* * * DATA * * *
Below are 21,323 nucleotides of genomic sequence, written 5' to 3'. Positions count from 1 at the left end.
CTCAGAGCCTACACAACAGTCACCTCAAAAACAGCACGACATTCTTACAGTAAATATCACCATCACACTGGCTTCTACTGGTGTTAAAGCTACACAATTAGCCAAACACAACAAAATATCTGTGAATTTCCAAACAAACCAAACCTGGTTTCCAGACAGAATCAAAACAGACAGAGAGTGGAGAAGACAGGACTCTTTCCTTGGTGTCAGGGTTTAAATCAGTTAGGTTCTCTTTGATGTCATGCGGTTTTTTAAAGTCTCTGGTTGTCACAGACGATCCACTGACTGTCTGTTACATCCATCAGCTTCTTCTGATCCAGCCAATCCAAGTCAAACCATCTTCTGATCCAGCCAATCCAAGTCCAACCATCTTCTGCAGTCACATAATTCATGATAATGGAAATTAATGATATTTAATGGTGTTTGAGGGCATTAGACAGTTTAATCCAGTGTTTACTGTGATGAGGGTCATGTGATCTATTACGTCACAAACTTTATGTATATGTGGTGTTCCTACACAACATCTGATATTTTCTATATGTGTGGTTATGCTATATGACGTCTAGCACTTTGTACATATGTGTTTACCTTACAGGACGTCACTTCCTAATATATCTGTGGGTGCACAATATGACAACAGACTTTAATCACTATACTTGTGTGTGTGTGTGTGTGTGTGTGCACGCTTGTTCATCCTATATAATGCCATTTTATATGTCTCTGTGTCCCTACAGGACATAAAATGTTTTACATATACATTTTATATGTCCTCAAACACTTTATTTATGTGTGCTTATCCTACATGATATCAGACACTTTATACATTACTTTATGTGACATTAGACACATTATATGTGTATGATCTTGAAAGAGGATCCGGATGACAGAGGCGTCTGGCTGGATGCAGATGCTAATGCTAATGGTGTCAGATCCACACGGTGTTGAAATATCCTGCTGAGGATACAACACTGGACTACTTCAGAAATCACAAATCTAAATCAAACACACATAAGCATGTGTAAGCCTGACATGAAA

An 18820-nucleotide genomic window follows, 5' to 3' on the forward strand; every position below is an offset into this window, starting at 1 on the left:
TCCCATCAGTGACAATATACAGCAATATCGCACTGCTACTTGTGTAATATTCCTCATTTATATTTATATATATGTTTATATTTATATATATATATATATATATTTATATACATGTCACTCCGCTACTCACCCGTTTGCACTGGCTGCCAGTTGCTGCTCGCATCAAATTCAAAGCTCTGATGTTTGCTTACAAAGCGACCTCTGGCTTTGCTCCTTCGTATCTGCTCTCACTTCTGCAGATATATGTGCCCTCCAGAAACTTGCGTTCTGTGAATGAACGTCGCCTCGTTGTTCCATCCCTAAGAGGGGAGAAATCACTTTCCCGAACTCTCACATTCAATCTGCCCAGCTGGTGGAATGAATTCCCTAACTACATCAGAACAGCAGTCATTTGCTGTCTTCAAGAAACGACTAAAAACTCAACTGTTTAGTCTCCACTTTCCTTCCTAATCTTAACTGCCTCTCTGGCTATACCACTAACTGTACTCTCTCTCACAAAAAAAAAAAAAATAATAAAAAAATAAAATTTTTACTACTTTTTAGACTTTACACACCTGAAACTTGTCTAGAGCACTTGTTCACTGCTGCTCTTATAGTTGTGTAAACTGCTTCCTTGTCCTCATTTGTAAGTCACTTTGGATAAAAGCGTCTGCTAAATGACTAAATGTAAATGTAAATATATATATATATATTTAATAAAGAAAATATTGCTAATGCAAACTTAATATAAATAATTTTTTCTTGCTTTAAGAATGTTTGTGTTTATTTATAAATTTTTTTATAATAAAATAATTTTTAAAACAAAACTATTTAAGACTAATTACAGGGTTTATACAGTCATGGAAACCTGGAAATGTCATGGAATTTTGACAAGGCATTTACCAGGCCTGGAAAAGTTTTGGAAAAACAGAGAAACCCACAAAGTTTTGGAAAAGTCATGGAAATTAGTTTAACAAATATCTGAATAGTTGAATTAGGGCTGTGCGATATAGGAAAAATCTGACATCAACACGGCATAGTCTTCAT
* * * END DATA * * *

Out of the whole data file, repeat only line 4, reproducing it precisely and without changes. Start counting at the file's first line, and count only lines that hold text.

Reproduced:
TCCCATCAGTGACAATATACAGCAATATCGCACTGCTACTTGTGTAATATTCCTCATTTATATTTATATATATGTTTATATTTATATATATATATATATATATTTATATACATGTCACTCCGCTACTCACCCGTTTGCACTGGCTGCCAGTTGCTGCTCGCATCAAATTCAAAGCTCTGATGTTTGCTTACAAAGCGACCTCTGGCTTTGCTCCTTCGTATCTGCTCTCACTTCTGCAGATATATGTGCCCTCCAGAAACTTGCGTTCTGTGAATGAACGTCGCCTCGTTGTTCCATCCCTAAGAGGGGAGAAATCACTTTCCCGAACTCTCACATTCAATCTGCCCAGCTGGTGGAATGAATTCCCTAACTACATCAGAACAGCAGTCATTTGCTGTCTTCAAGAAACGACTAAAAACTCAACTGTTTAGTCTCCACTTTCCTTCCTAATCTTAACTGCCTCTCTGGCTATACCACTAACTGTACTCTCTCTCACAAAAAAAAAAAAAATAATAAAAAAATAAAATTTTTACTACTTTTTAGACTTTACACACCTGAAACTTGTCTAGAGCACTTGTTCACTGCTGCTCTTATAGTTGTGTAAACTGCTTCCTTGTCCTCATTTGTAAGTCACTTTGGATAAAAGCGTCTGCTAAATGACTAAATGTAAATGTAAATATATATATATATATTTAATAAAGAAAATATTGCTAATGCAAACTTAATATAAATAATTTTTTCTTGCTTTAAGAATGTTTGTGTTTATTTATAAATTTTTTTATAATAAAATAATTTTTAAAACAAAACTATTTAAGACTAATTACAGGGTTTATACAGTCATGGAAACCTGGAAATGTCATGGAATTTTGACAAGGCATTTACCAGGCCTGGAAAAGTTTTGGAAAAACAGAGAAACCCACAAAGTTTTGGAAAAGTCATGGAAATTAGTTTAACAAATATCTGAATAGTTGAATTAGGGCTGTGCGATATAGGAAAAATCTGACATCAACACGGCATAGTCTTCAT